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Thatcher: The end is where we start from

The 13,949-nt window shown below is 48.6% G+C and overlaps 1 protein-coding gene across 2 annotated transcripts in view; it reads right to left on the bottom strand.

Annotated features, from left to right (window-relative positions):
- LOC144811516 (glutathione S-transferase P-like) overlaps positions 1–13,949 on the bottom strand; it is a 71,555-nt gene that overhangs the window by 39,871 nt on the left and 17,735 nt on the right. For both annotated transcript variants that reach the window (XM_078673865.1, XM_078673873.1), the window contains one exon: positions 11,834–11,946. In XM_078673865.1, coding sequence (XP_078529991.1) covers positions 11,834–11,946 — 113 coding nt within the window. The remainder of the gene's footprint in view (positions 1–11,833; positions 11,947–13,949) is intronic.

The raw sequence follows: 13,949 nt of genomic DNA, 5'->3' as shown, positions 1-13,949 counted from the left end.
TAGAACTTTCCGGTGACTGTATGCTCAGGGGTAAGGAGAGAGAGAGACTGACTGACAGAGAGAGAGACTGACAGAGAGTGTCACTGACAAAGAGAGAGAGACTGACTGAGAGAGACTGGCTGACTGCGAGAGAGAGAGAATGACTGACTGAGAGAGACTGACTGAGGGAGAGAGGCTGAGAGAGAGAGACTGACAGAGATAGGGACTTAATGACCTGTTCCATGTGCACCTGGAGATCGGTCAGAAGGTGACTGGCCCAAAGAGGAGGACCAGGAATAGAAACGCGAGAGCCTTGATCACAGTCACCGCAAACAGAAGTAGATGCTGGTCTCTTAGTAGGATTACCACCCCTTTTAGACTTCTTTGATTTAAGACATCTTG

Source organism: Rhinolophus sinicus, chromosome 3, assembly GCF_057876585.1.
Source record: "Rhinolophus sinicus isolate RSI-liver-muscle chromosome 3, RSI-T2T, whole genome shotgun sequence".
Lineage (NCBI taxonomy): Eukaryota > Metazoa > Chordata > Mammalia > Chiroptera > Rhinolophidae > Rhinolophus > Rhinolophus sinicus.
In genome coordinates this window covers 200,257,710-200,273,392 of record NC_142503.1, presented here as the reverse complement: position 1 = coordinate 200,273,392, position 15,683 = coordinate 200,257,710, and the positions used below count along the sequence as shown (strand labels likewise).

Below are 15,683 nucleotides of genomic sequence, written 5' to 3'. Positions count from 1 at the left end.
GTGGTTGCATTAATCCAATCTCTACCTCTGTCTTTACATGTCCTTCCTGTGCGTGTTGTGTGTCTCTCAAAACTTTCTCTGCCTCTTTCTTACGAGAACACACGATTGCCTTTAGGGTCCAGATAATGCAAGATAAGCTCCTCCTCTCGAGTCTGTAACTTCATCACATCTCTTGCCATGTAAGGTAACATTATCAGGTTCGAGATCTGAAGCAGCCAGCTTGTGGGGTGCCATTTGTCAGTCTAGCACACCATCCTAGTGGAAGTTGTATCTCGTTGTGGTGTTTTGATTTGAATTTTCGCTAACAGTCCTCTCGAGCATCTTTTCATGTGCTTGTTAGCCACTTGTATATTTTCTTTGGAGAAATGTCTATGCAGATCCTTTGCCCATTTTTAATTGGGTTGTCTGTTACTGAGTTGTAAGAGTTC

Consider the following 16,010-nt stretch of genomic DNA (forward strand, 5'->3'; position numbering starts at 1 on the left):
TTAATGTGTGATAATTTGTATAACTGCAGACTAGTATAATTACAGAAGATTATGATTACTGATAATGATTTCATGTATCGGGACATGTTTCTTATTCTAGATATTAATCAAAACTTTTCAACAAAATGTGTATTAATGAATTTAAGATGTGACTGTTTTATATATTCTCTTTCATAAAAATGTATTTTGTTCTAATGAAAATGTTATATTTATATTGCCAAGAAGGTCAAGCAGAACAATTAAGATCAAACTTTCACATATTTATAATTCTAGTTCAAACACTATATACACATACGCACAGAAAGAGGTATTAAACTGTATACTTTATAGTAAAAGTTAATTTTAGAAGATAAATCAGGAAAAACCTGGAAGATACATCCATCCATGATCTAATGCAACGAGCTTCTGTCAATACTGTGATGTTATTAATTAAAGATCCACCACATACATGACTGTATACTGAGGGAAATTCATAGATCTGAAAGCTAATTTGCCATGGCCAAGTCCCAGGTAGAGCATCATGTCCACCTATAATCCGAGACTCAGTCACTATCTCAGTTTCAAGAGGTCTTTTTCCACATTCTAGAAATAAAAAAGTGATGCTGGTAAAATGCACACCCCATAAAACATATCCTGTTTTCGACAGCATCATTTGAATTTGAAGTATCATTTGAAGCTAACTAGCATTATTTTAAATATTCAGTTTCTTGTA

“What we call the beginning is often the end And to make an end is to make a beginning. The end is where we start from.” - T.S. Elliot, Little Gidding, spoken at the funeral of Margaret Thatcher If we start from the end, then now is the best time to reassess the legacy of Thatcherism. Yet the death of the woman does not equate to the death of her ideas. Margaret Thatcher left behind a country more divided than she found it. Her time as Prime Minister saw unprecedented levels of poverty and wealth in modern British history, with the United Nations reporting that by 1996 levels of inequality in the UK were comparable with Nigeria. To understand the legacy of Thatcher is to better understand the problems we face as a nation today. The discord began when Margaret Thatcher stood on the steps of Downing Street as Prime Minister for the first time. She made a speech which is as poignant now as it was then. In the background a cacophony of sound could be heard. The jarring of boos and cheers reflected a deep division within the country. Even then she was a hugely polarising figure. More than 30 years on, her legacy divides opinion like no other in British life in the 20th century. Quoting Saint Francis of Assisi, she famously said: “Where there is discord, may we bring harmony. Where there is error, may we bring truth. Where there is doubt, may we bring faith. And where there is despair, may we bring hope.” Thatcher did not bring harmony to the United Kingdom. Under her stewardship inequality increased dramatically. She created a culture of benefit dependency by placing millions of people who were long-term unemployed onto incapacity benefits. Rhodri Morgan, the former First Minister of Wales, outlined how in some parts of Wales this happened to a quarter of the working population. The director of the Confederation of British Industry (CBI) John Cridland said in the wake of her death, “What Baroness Thatcher did to reshape the British economy gave us a generation of growth.” Yet this prodigious period of economic growth came at a huge cost to communities up and down the country, with unemployment peaking at 12% in the mid 80s. Much has been made of Thatcher’s values and how she relied on these during her premiership, but despite these claims there was and still is a moral vacuum at the heart of Thatcherism. There was little compassion and no consideration for people who could not help themselves. One of the essential questions we must ask as a nation in the wake of Margaret Thatcher’s death is whether we can continue to put the accumulation of wealth ahead of collective wellbeing. Thatcherism empowered the individual and tried to free people from state control as much as possible, but a central contradiction of this approach was that it greatly reduced the power of individuals outside London who did not benefit from the financial boom. The divisions created by dismantling Britain’s manufacturing base are still being felt acutely today, with income inequality in Britain being the seventh highest in the Organisation for Economic Co-operation and Development (OECD), and rising. Recent analysis by Left Foot Forward showed one of the most brutal legacies of Thatcherism to be the doubling of children living in poverty, from two million in 1979 to nearly four million in 1991. This was mirrored across the whole population, from seven million people living in poverty in 1979 to 14 million in 1991. David Cameron and his Conservative party are clearly children of Thatcher’s ideas. The coalition agreement stated, “The government believes that it is the most vulnerable who are most at risk from the debt crisis”. How right they were. This government’s policies have greatly increased poverty and will continue to do so. The Child Poverty Action Group reported in March that 600,000 children will be pushed into absolute poverty by the coalition’s programme of cuts by 2015. The moral vacuum that begun under Thatcher pervades the current administration. Cameron remarked, “We are all Thatcherites now”, yet Ipsos-Mori polling from April observed that “half of the public (47%) believe the 11 years of her government were good for the country, while 42% say it was bad”, demonstrating that we are far from all being Thatcherites and that Thatcher’s legacy is heavily disputed. Under her government the energy industries were privatised. Private companies are responsible to their shareholders, not their citizens. The government’s own statistics show nearly five million households, almost 20% of the population, are living in fuel poverty. Another national scandal whose roots can be traced to the 80s is the housing crisis. The Right likes to champion Thatcher’s selling of council houses as a triumph of individual liberty over the power of the state, yet she did not replenish the houses that she sold and there is currently a chronic shortage of affordable housing in the UK, with Shelter reporting that 1.7 million households are on the waiting list for social housing. So much anger has been directed at Thatcher since her death. This frustration can be used in a positive way. Booing at her funeral did not undo the worst of her policies, but if we speak out against the changes this country is undergoing then it may still be possible to save the NHS, and to demand that government policy on education is based on the views of experts, not on the opinions and anecdotes of one or two ministers and their special advisors. If you feel like no political party speaks for you then you are not alone, but do not let that stop you taking political action. Join an online campaign, sign a petition, speak to people about your concerns, to friends, to colleagues, to people in the street, whether you have traditionally voted Labour, Liberal Democrat or even Conservative. You will find that many people are not happy with what is happening to this country. For more info: )